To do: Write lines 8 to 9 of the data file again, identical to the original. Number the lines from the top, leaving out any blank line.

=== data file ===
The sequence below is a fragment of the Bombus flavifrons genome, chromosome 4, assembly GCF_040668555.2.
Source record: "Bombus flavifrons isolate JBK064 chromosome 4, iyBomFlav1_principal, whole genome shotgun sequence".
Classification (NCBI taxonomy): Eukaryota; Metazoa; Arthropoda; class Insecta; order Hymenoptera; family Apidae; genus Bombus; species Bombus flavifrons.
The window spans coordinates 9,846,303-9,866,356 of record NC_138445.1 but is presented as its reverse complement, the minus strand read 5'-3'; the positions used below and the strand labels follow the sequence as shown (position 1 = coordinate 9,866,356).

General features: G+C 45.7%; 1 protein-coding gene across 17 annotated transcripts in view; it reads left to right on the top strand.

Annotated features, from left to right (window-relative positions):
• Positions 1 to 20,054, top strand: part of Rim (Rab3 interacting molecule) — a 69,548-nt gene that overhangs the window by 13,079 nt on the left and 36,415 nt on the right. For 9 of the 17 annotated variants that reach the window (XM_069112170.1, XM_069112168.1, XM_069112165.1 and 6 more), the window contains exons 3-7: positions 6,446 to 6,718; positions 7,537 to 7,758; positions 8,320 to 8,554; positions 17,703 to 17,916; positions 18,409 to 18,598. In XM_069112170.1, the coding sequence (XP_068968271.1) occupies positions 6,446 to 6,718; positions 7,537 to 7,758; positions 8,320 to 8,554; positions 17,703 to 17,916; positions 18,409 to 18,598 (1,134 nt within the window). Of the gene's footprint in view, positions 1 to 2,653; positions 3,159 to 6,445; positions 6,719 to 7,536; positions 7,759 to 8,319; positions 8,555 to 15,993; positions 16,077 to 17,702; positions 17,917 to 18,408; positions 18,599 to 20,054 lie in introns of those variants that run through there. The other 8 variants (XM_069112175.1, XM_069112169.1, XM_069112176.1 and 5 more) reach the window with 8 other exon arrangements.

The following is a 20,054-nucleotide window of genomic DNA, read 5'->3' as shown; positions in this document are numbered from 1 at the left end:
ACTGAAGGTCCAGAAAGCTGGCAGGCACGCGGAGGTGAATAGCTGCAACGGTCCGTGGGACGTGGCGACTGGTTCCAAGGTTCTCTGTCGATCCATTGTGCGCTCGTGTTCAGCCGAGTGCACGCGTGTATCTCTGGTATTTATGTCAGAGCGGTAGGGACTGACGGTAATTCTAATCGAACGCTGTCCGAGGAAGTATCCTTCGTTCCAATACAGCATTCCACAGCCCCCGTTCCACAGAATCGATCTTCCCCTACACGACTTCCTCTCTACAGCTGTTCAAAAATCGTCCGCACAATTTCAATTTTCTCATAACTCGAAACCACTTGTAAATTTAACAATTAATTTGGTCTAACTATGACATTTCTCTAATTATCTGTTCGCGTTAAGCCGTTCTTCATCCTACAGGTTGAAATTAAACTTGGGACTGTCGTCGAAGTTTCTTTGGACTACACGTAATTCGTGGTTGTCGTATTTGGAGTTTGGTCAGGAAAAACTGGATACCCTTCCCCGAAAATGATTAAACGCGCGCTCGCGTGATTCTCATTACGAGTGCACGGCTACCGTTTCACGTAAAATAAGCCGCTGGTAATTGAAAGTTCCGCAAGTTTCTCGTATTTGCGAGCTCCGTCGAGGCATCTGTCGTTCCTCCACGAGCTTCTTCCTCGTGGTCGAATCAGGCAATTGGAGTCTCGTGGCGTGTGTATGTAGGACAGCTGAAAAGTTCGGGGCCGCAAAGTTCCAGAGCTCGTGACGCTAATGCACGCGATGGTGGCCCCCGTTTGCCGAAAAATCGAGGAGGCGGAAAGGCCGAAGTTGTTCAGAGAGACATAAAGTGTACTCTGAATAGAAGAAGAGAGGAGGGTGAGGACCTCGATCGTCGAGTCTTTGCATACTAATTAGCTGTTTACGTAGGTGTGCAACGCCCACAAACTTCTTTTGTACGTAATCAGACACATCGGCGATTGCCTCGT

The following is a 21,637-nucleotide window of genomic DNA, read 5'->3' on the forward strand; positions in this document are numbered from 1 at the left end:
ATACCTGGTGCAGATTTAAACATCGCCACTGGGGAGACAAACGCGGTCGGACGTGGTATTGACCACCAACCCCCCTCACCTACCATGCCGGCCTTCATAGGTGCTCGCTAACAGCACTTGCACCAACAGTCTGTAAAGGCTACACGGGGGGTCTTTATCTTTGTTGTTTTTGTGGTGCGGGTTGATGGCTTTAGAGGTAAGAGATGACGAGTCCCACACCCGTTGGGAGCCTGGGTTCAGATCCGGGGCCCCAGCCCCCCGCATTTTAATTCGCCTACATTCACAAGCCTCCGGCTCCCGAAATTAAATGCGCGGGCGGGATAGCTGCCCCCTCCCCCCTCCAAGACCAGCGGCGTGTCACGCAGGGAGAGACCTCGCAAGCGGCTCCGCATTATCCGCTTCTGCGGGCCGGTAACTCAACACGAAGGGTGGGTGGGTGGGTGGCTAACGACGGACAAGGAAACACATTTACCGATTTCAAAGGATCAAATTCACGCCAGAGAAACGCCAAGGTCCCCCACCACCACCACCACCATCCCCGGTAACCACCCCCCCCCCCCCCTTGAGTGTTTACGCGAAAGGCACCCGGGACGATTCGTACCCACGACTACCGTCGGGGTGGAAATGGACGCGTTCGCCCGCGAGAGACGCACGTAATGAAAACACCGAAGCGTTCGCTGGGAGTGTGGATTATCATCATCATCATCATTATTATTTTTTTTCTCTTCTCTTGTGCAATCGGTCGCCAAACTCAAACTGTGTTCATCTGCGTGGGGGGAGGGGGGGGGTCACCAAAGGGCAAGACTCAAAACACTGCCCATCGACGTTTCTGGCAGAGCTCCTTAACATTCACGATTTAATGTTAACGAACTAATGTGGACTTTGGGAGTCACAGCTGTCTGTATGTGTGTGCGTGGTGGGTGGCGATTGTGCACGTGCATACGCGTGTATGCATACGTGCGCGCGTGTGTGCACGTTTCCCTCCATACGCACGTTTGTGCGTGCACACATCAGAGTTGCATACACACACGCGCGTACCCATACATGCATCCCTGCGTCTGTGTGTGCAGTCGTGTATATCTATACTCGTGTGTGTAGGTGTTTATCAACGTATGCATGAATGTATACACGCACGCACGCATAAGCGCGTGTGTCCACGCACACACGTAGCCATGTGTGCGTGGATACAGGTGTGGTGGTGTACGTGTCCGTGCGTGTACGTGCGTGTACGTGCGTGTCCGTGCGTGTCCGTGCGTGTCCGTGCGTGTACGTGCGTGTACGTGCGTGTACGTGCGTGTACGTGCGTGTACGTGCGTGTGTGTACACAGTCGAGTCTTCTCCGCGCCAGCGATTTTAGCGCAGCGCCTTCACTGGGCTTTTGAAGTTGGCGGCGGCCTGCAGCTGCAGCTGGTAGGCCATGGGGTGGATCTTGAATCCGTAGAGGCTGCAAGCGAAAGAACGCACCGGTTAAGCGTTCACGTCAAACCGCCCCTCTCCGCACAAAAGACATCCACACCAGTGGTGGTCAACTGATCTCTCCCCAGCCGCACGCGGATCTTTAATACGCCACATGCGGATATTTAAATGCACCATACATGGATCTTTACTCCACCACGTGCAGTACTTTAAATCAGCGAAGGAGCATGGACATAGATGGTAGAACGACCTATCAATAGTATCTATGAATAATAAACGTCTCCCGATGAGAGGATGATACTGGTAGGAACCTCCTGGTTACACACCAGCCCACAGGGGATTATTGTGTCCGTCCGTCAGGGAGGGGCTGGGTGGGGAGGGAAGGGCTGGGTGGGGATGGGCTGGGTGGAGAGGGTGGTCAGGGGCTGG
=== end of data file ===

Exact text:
The following is a 20,054-nucleotide window of genomic DNA, read 5'->3' as shown; positions in this document are numbered from 1 at the left end:
ACTGAAGGTCCAGAAAGCTGGCAGGCACGCGGAGGTGAATAGCTGCAACGGTCCGTGGGACGTGGCGACTGGTTCCAAGGTTCTCTGTCGATCCATTGTGCGCTCGTGTTCAGCCGAGTGCACGCGTGTATCTCTGGTATTTATGTCAGAGCGGTAGGGACTGACGGTAATTCTAATCGAACGCTGTCCGAGGAAGTATCCTTCGTTCCAATACAGCATTCCACAGCCCCCGTTCCACAGAATCGATCTTCCCCTACACGACTTCCTCTCTACAGCTGTTCAAAAATCGTCCGCACAATTTCAATTTTCTCATAACTCGAAACCACTTGTAAATTTAACAATTAATTTGGTCTAACTATGACATTTCTCTAATTATCTGTTCGCGTTAAGCCGTTCTTCATCCTACAGGTTGAAATTAAACTTGGGACTGTCGTCGAAGTTTCTTTGGACTACACGTAATTCGTGGTTGTCGTATTTGGAGTTTGGTCAGGAAAAACTGGATACCCTTCCCCGAAAATGATTAAACGCGCGCTCGCGTGATTCTCATTACGAGTGCACGGCTACCGTTTCACGTAAAATAAGCCGCTGGTAATTGAAAGTTCCGCAAGTTTCTCGTATTTGCGAGCTCCGTCGAGGCATCTGTCGTTCCTCCACGAGCTTCTTCCTCGTGGTCGAATCAGGCAATTGGAGTCTCGTGGCGTGTGTATGTAGGACAGCTGAAAAGTTCGGGGCCGCAAAGTTCCAGAGCTCGTGACGCTAATGCACGCGATGGTGGCCCCCGTTTGCCGAAAAATCGAGGAGGCGGAAAGGCCGAAGTTGTTCAGAGAGACATAAAGTGTACTCTGAATAGAAGAAGAGAGGAGGGTGAGGACCTCGATCGTCGAGTCTTTGCATACTAATTAGCTGTTTACGTAGGTGTGCAACGCCCACAAACTTCTTTTGTACGTAATCAGACACATCGGCGATTGCCTCGT